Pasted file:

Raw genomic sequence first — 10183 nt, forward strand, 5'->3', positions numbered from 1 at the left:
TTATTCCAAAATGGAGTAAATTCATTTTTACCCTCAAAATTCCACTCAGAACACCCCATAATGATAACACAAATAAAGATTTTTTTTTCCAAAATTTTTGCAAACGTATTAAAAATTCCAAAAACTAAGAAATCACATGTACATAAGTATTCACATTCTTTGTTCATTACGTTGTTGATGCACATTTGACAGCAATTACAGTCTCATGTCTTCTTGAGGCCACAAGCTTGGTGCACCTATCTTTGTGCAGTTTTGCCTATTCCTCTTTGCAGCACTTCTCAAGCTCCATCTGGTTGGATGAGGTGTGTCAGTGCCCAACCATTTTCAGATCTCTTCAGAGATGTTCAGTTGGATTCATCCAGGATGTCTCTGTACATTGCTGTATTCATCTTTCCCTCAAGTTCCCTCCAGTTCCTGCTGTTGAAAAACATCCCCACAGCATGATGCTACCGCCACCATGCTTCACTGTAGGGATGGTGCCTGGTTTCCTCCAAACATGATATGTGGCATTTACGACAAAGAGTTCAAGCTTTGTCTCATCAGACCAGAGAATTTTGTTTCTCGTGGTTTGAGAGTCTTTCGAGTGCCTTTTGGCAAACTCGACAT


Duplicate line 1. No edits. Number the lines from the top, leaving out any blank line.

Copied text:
Raw genomic sequence first — 10183 nt, forward strand, 5'->3', positions numbered from 1 at the left: